Here are some more articles that indicate that both Volt and Ampera to be sold along side each other, in Europe

http://www.autoblog.com/2011/03/07/chevrolet-volt-priced-from-41-950-in-...
(note that in the official press release, the vehicle name in Europe is officially Chevrolet Volt)

http://electriccarsreport.com/2011/03/gm-sets-prices-for-chevrolet-volt-...

http://www.carmagazine.co.uk/News/Search-Results/Industry-News/Chevrolet...

But if you still don't believe me, then this is it - the proof that you need!

http://www.chevrolet.co.uk/cars/volt/
(This is from Chevy in UK)

http://www.chevrolet.de/modelle/volt/
(This is from Chevy in Deutschland or Germany)

· · 6 years ago

Ex-EV1: Well, the price tag on the Cruze is pretty enticing in comparison. If the buyer likes Chevys and the Cruze comes in at $16k versus $40k for the Volt.... The Cruze makes pretty good financial sense. Even with gas at $4.30, a person can buy a lot of $4+ gas for $24,000.

Nah I can't blame Chevy this time. The media + the price tag did the car in. Maybe GM is responsible for charging too much for the car though. I don't know. But even without the media assault, buyers have to be asking themselves, in an economy where each day could be the last on the job, how much gas you can buy for $24k?

The last time around they removed a car that was never even for sale. This time around the car is for sale, there are ads, they're even defending it in Congress. Minus a sane price tag it doesn't get any better than that.

Besides, couldn't someone just buy the Cruze and spend the other $24k on a solar array for their house? The solar array wouldn't depreciate in value, need hefty insurance, nor charging or battery replacement. See, I'm saving it here at the end. hehe :)

· · 6 years ago

Oops, naturally I left out the $10k tax refund in my post. Somebody's going to call me on it, I know it. hehe

But, the tax refund requires qualification to receive it. That and, there are a couple pure EVs out there that are cheaper. I mean if you're running from pricey gas, why get a car that uses any gas?

Maybe what GM needs is a pure EV? Like that Fiat 500 EV. Or perhaps they can continue manufacturing the Volt at current levels and still turn a profit. Look at the bright side, the other EVs are not shutting down production and laying off workers. Maybe the GM employees can get jobs at Nissan, Honda, or Ford.

· kevin p (not verified) · 6 years ago

Chevy Cruze 22k to 25k

there are no $16k Cruzes

· · 6 years ago

@kevin p,
According to Chevrolet.com, Cruze starts at $16,800 MSRP. Of course, that's the base that most likely very few actually buy. But it does exist.

http://www.chevrolet.com/cruze-compact-car/

· jmac (not verified) · 6 years ago

The first two months of 2011 (January and Feb.) saw 692 Chevy Volt sold and 154 Nissan Leaf for a total of 756.

The first two months of 2012 saw 1,626 Volt sold and 1,154 Leaf sold in the U.S., for a total of 2,780 or an approximate 400% increase year on year.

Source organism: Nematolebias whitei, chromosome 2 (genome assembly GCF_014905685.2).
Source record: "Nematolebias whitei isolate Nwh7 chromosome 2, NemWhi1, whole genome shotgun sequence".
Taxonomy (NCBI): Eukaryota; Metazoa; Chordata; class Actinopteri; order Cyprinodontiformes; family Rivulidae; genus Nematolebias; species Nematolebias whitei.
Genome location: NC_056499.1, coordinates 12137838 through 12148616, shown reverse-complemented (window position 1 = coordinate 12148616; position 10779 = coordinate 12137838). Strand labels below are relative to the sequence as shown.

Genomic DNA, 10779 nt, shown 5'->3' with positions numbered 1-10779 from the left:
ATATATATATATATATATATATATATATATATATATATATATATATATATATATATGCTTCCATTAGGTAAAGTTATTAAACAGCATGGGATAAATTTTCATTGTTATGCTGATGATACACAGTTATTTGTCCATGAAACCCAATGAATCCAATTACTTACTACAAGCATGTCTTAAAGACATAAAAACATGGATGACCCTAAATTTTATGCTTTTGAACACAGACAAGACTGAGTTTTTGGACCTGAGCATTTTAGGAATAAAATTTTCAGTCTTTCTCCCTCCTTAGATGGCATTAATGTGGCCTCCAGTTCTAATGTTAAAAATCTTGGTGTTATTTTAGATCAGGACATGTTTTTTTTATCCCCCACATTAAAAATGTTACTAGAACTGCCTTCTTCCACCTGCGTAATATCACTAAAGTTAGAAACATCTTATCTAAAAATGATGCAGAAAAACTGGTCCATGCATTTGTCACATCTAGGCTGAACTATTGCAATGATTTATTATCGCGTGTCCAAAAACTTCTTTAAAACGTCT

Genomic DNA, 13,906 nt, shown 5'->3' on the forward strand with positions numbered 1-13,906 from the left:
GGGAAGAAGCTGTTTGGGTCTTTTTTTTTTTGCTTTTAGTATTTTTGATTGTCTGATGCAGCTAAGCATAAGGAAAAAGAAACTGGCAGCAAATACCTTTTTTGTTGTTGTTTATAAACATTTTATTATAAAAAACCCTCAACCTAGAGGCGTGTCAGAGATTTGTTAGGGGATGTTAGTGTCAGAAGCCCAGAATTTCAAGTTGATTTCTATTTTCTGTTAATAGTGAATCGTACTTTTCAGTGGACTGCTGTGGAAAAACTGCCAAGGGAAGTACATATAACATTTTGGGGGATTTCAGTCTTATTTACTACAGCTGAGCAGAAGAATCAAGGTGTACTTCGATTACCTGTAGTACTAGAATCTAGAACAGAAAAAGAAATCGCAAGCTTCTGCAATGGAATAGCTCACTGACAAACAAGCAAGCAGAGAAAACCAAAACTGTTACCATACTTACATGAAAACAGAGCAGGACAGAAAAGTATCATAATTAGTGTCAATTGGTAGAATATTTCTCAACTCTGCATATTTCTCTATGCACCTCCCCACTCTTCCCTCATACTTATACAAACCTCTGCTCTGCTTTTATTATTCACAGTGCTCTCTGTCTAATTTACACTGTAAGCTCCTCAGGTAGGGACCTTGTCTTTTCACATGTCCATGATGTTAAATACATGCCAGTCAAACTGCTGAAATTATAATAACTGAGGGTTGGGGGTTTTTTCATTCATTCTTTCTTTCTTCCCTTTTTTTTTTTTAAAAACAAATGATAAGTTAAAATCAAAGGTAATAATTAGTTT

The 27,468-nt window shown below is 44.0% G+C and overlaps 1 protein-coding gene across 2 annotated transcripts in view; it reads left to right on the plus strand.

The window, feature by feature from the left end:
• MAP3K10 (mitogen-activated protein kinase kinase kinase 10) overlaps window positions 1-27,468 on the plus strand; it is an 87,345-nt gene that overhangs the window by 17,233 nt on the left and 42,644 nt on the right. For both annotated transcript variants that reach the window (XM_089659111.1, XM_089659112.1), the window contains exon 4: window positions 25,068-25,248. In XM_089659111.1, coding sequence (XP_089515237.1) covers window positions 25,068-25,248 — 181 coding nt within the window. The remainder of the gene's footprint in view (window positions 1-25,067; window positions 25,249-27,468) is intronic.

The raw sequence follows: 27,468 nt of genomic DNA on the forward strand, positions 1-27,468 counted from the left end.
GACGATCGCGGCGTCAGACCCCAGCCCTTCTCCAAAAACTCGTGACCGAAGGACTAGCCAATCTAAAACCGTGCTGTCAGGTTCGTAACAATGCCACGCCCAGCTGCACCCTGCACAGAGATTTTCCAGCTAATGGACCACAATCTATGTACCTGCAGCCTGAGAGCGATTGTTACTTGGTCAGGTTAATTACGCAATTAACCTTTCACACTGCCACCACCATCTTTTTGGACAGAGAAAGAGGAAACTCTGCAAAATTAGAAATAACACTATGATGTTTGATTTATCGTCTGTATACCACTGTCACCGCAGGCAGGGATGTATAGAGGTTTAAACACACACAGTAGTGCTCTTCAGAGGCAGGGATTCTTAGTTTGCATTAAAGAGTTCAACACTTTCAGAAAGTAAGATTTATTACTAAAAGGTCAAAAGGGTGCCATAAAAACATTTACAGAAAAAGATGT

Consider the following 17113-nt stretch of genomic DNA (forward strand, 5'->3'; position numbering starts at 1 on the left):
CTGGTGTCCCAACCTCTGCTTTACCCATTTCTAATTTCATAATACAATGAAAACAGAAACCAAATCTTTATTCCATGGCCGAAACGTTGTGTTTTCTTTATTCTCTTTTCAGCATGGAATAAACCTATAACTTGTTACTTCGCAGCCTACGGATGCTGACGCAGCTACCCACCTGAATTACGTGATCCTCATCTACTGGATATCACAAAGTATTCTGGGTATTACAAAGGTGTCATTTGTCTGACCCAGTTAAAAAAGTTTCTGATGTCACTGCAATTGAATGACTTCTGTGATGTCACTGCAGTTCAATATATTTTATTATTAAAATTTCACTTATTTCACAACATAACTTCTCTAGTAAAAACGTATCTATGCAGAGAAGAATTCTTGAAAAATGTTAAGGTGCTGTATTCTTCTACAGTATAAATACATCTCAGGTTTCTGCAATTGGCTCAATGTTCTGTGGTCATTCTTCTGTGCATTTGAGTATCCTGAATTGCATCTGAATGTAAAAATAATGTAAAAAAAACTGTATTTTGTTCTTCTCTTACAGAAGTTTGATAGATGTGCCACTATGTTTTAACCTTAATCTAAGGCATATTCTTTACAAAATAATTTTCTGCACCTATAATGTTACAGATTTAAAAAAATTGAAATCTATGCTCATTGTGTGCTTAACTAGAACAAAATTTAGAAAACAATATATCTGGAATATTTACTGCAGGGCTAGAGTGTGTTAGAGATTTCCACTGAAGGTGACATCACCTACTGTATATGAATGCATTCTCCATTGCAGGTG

http://www.hybridcars.com/news/february-2012-dashboard-42085.html

Stop "cherry picking" the statistics.

The Volt has sold appx. 10,000 vehicles in the U.S, and Canada with MOUs (Memorandum of Understanding) for another 6,000 in Europe, for a total of 16,000. Mitsubishi has sold 17,000 iMiev (a figure from several months ago) and Nissan over 22,000 Leaf.

Stop "cherry picking" the statistics.

Even if GM looses heart over the Volt, the technology will go on.

The Japanese and Chinese look at the long term. American auto manufacturers usually do not. That is perhaps why we will likely be buying electric cars from Japan and China in the future and not from U.S. car makers. .

I am well aware that the Volt is sold in Europe as an import "the Chevrolet Volt", as well as being re-badged and sold as the Vauxhall and/or Opel Ampera.

Just to add some perspective, the iconic Chevy Corvette sold just 13,000 copies last year. And the Dodge Viper ? Well, they sold a whopping 2,000. Both the Viper and Corvette will no doubt throw in the towel next year and cease production.

· · 6 years ago

jmac has it right. EVs are selling well. There are waiting lists for every EV out there. And there are a lot of people who can't even get on a waiting list, worldwide.

GM has done a lot of things with the Volt that I would call "non-ideal".

The first is that they designed their car to be so much more complex and expensive then it needs to be. I refer people to the Hyundai concept car thread if anyone is interested in how a plug-in hybrid should be designed for low cost. Everything in the Volt is just way over designed, from the ICE to the transmission to the battery structure and cooling. That makes the car really expensive. The good news for Volt buyers is that it should also result in a really long vehicle life. So Volt buyers may get their money in the end, but the sticker price is high.

There are two points to a plug-in hybrid over a pure EV: extended range and lower up front cost because the ICE generator costs less than the batteries it replaces. Or at least it can if you design the system that way. But GM came up with such an involved ICE system that the Volt is actually more expensive than the LEAF despite having half the battery. It did not have to be that way.